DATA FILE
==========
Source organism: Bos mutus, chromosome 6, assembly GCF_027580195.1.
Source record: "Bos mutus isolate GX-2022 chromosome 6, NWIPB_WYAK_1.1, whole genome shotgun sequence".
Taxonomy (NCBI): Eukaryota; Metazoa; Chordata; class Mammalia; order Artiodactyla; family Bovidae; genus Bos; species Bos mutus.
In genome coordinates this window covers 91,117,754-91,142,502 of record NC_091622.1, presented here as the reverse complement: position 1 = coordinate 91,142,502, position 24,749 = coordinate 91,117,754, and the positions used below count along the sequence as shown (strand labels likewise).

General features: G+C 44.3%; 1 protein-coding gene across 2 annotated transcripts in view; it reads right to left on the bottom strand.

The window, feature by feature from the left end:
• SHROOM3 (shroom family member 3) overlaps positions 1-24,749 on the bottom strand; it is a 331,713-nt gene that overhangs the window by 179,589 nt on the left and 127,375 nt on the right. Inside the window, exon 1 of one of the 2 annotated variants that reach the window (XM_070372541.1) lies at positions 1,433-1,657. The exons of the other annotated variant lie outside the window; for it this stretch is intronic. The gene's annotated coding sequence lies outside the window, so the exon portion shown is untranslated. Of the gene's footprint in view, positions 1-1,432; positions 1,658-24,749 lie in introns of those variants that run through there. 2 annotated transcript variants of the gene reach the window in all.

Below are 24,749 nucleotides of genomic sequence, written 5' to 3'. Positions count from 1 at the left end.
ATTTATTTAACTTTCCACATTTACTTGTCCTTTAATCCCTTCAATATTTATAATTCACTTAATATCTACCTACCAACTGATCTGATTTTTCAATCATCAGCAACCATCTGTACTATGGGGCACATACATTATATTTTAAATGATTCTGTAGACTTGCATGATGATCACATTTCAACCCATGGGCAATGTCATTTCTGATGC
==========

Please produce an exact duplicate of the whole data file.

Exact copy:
Source organism: Bos mutus, chromosome 6, assembly GCF_027580195.1.
Source record: "Bos mutus isolate GX-2022 chromosome 6, NWIPB_WYAK_1.1, whole genome shotgun sequence".
Taxonomy (NCBI): Eukaryota; Metazoa; Chordata; class Mammalia; order Artiodactyla; family Bovidae; genus Bos; species Bos mutus.
In genome coordinates this window covers 91,117,754-91,142,502 of record NC_091622.1, presented here as the reverse complement: position 1 = coordinate 91,142,502, position 24,749 = coordinate 91,117,754, and the positions used below count along the sequence as shown (strand labels likewise).

General features: G+C 44.3%; 1 protein-coding gene across 2 annotated transcripts in view; it reads right to left on the bottom strand.

The window, feature by feature from the left end:
• SHROOM3 (shroom family member 3) overlaps positions 1-24,749 on the bottom strand; it is a 331,713-nt gene that overhangs the window by 179,589 nt on the left and 127,375 nt on the right. Inside the window, exon 1 of one of the 2 annotated variants that reach the window (XM_070372541.1) lies at positions 1,433-1,657. The exons of the other annotated variant lie outside the window; for it this stretch is intronic. The gene's annotated coding sequence lies outside the window, so the exon portion shown is untranslated. Of the gene's footprint in view, positions 1-1,432; positions 1,658-24,749 lie in introns of those variants that run through there. 2 annotated transcript variants of the gene reach the window in all.

Below are 24,749 nucleotides of genomic sequence, written 5' to 3'. Positions count from 1 at the left end.
ATTTATTTAACTTTCCACATTTACTTGTCCTTTAATCCCTTCAATATTTATAATTCACTTAATATCTACCTACCAACTGATCTGATTTTTCAATCATCAGCAACCATCTGTACTATGGGGCACATACATTATATTTTAAATGATTCTGTAGACTTGCATGATGATCACATTTCAACCCATGGGCAATGTCATTTCTGATGC